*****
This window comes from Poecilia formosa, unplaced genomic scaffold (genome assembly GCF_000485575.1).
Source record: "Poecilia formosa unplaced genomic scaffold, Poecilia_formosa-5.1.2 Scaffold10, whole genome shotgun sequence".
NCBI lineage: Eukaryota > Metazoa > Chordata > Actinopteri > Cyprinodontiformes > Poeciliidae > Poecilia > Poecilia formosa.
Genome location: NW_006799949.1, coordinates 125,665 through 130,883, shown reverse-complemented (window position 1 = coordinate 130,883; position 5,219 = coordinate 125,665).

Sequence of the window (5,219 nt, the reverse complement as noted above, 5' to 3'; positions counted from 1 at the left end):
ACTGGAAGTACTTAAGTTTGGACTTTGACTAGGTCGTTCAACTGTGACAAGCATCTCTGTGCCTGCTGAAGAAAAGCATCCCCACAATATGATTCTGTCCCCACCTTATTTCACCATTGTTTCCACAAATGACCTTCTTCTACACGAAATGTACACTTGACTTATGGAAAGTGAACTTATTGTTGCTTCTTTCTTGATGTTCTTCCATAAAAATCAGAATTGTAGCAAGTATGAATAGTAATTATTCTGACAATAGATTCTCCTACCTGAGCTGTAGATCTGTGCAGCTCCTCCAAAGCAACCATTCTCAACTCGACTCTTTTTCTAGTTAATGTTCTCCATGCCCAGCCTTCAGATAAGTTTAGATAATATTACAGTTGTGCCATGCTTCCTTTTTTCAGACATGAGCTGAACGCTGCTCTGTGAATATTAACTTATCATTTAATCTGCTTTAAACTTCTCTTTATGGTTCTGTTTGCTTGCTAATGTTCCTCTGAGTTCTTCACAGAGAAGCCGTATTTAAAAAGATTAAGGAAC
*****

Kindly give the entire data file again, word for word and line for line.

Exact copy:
This window comes from Poecilia formosa, unplaced genomic scaffold (genome assembly GCF_000485575.1).
Source record: "Poecilia formosa unplaced genomic scaffold, Poecilia_formosa-5.1.2 Scaffold10, whole genome shotgun sequence".
NCBI lineage: Eukaryota > Metazoa > Chordata > Actinopteri > Cyprinodontiformes > Poeciliidae > Poecilia > Poecilia formosa.
Genome location: NW_006799949.1, coordinates 125,665 through 130,883, shown reverse-complemented (window position 1 = coordinate 130,883; position 5,219 = coordinate 125,665).

Sequence of the window (5,219 nt, the reverse complement as noted above, 5' to 3'; positions counted from 1 at the left end):
ACTGGAAGTACTTAAGTTTGGACTTTGACTAGGTCGTTCAACTGTGACAAGCATCTCTGTGCCTGCTGAAGAAAAGCATCCCCACAATATGATTCTGTCCCCACCTTATTTCACCATTGTTTCCACAAATGACCTTCTTCTACACGAAATGTACACTTGACTTATGGAAAGTGAACTTATTGTTGCTTCTTTCTTGATGTTCTTCCATAAAAATCAGAATTGTAGCAAGTATGAATAGTAATTATTCTGACAATAGATTCTCCTACCTGAGCTGTAGATCTGTGCAGCTCCTCCAAAGCAACCATTCTCAACTCGACTCTTTTTCTAGTTAATGTTCTCCATGCCCAGCCTTCAGATAAGTTTAGATAATATTACAGTTGTGCCATGCTTCCTTTTTTCAGACATGAGCTGAACGCTGCTCTGTGAATATTAACTTATCATTTAATCTGCTTTAAACTTCTCTTTATGGTTCTGTTTGCTTGCTAATGTTCCTCTGAGTTCTTCACAGAGAAGCCGTATTTAAAAAGATTAAGGAAC